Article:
Last week, Virginia legislative sponsors quietly withdrew their hotly-debated resolutions calling for a constitutional amendment-proposing convention. If passed, these resolutions would have made Virginia the fourth state to request a meeting under Article 5 to consider proposals for restraining federal power and restoring power to the states.
Inside reports indicated that the effort had garnered enough support to ensure passage in the House, but that it would fail by a single vote in the Senate. The patrons thus withdrew the resolutions to preclude a fruitless, controversial vote.
Unfortunately, this wise strategy decision will likely reinforce the fear-and-smear tactics of a fringe group that has worked itself into a frenzy over hypothetical doomsday scenarios. Not even the text of the Constitution itself—requiring ratification by 38 states before amendment proposals can take effect—can convince them that a meeting of state representatives to limit federal power won’t end with a repeal of the Bill of Rights.
Conspiracy theories have been a prominent feature in the playbook of these Article 5 naysayers. Ultra-conservative state Sen. Dick Black, one of the two Republicans who intended to side with Democrats to defeat Virginia’s Senate resolution, sent an e-mail circulating rumors that George Soros and over 100 liberal groups, including Occupy Wall Street, were the ones “pushing for” the Convention of States Project.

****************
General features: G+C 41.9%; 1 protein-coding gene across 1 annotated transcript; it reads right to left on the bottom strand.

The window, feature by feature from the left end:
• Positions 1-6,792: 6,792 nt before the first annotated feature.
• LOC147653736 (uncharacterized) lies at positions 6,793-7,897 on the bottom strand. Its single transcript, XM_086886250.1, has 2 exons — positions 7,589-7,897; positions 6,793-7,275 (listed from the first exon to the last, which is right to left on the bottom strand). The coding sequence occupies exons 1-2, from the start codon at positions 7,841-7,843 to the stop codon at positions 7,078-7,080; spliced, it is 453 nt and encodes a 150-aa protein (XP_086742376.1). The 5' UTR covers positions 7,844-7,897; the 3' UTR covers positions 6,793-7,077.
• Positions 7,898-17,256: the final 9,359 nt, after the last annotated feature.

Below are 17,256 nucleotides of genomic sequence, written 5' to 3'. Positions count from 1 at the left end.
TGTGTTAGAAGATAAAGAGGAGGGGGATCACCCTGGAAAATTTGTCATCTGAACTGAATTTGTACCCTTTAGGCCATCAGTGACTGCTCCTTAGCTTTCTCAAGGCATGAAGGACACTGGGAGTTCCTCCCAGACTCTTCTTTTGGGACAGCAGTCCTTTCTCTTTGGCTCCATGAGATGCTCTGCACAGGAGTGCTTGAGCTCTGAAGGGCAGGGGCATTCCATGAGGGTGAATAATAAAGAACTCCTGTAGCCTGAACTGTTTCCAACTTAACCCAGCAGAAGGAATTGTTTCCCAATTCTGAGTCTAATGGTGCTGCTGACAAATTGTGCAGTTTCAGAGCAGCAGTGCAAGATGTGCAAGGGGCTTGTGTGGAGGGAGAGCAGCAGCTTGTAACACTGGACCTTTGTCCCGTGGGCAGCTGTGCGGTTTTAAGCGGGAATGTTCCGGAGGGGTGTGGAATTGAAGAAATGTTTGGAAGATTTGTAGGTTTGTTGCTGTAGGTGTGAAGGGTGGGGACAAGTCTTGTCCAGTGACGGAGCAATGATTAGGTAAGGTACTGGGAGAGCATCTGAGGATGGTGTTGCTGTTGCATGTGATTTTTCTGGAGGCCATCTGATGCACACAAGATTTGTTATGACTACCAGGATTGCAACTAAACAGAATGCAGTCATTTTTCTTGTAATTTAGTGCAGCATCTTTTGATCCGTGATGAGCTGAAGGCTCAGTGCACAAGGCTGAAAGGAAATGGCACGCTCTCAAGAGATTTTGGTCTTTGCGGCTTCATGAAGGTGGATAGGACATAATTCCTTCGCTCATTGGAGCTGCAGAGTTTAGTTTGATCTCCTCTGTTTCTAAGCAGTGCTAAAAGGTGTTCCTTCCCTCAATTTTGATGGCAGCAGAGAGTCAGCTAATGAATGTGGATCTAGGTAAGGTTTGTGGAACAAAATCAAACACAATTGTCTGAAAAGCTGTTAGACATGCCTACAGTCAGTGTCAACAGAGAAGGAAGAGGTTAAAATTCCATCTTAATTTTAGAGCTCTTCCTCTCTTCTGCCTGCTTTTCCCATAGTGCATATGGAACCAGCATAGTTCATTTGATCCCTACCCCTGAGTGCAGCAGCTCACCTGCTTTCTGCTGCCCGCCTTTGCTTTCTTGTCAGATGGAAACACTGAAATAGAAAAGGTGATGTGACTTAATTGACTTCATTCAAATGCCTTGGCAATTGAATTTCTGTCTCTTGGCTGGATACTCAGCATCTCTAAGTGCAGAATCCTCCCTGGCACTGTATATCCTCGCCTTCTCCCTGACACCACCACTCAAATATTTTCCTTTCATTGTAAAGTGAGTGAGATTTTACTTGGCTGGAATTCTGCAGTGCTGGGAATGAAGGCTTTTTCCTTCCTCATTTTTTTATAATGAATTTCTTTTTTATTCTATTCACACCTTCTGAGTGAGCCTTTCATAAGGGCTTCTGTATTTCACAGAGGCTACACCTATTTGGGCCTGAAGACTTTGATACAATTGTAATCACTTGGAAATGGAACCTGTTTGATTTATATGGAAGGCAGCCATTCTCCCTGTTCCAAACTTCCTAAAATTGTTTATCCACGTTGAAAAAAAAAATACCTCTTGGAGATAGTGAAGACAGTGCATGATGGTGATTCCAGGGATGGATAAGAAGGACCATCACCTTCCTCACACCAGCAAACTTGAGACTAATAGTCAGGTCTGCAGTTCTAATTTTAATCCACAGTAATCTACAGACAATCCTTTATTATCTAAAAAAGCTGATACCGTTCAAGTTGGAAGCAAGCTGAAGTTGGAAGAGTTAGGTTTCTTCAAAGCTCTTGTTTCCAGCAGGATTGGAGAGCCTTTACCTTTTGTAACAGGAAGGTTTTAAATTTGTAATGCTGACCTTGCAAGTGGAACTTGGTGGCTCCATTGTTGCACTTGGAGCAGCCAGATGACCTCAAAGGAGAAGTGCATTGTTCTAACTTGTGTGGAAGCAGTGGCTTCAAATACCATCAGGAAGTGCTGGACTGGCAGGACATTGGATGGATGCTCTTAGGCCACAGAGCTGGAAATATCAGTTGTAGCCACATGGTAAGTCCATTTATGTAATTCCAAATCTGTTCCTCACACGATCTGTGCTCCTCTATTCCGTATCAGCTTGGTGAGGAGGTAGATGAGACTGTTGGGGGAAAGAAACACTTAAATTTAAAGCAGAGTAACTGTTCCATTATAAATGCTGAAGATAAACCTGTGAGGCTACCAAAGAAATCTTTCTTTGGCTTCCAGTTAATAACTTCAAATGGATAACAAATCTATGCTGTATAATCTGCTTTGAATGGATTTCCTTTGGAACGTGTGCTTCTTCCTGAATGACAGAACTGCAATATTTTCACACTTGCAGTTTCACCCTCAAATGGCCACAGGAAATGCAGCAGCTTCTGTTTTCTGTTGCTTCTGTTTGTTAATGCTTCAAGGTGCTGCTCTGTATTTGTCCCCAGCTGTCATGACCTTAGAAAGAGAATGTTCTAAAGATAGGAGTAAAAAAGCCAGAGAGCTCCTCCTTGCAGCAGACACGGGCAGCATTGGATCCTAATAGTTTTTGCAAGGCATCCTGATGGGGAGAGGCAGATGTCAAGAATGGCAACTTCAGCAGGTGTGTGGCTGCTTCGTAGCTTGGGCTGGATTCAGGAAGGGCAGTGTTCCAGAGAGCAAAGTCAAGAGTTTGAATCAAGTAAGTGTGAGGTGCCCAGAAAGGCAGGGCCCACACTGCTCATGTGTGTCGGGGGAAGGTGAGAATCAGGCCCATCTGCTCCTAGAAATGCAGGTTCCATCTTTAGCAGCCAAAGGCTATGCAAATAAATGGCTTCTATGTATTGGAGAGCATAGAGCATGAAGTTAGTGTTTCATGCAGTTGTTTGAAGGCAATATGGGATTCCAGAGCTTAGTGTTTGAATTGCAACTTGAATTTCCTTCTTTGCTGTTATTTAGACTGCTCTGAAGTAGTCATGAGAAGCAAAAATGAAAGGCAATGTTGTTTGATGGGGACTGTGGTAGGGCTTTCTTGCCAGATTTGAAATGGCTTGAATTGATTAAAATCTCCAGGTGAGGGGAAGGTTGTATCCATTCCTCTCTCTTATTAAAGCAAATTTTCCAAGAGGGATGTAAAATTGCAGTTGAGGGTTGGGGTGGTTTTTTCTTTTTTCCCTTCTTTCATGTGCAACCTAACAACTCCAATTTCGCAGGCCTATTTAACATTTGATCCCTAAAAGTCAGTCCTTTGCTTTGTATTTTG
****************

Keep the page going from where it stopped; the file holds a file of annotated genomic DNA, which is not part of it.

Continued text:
While those parties may be advocating an Article 5 convention to achieve other goals (i.e., overturning Citizens United), the suggestion that they support the Virginia effort for a convention to limit federal power is patently false. They don’t support it because, unlike the naysayers, they know that they can’t use an Article 5 convention to accomplish purposes opposite to those stated in the application (restraining federal power).
It’s curious that the public doesn’t see past the conspiracy theories. After all, the very reason the effort has stalled out in Virginia is because it hasn’t yet mustered a single Senate Democrat to support it.
Advocates hope that will soon change, however. They believe that such common-sense amendments as limiting congressional spending power and imposing checks on the federal courts will appeal to Americans in both parties who support our original federal structure.